REVIEW: "When The Future Ended" @ The Hite Collection, Seoul

Jul 14, 2014 3:50AM

If art is a reflection of life, an exhibition that may have passed through the general consciousness as simply “a show of emerging artists” proved a little too prescient. Two months into “When The Future Ended,” at the Hite Collection in Seoul, the South Korean ferry Sewol carrying 476 passengers—mostly high-school students on a field trip—capsized. Nearly 300 people died, becoming South Korea’s worst civilian maritime disaster in 20 years.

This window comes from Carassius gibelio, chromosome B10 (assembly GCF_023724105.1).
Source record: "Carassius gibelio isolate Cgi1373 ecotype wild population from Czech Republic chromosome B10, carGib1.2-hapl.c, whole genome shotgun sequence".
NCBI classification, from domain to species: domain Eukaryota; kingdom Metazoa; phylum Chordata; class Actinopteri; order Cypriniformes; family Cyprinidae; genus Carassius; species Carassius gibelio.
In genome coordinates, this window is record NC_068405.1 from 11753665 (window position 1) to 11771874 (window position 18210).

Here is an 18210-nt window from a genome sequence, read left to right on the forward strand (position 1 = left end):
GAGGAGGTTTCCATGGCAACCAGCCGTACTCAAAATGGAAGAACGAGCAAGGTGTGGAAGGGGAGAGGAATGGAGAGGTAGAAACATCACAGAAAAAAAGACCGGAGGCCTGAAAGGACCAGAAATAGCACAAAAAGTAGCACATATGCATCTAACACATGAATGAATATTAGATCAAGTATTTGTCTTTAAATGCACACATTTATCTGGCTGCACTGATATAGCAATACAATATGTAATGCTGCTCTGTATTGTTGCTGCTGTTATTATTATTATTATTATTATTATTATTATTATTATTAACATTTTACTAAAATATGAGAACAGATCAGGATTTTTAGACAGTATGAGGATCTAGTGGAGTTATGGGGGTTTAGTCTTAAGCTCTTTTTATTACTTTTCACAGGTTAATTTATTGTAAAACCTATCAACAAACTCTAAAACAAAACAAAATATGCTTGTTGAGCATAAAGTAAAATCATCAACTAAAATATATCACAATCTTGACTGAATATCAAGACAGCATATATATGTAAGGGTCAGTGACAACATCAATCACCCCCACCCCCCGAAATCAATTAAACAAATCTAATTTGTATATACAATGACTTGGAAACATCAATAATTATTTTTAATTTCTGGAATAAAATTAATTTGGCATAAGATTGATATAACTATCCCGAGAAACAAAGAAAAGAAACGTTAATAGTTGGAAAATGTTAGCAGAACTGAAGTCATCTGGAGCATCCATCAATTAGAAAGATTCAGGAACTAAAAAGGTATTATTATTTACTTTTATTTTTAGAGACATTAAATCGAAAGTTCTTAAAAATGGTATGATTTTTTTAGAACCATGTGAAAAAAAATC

The title, “When the Future Ended,” was taken from the book Precarious Rhapsody (2009), by the Italian media-theorist Franco “Bifo” Berardi. According to the book, the year 1977 marked the advent of personal computers and the growing gap between capitalism and labor. Thirty-seven years later, information technology has accelerated the economy of Korea, yet the struggles of the middle class remain largely the same. In the Hite Collection exhibition, works by 11 artists from the Millenial generation, or the “Peter Pan generation” (referred to in Korean as “’88-saedae,” “Sampojok” and “Yitaebaek”), centered around the idea that the precarious world of 1977, as seen through the eyes of Bifo, is not so different to what Korea is today.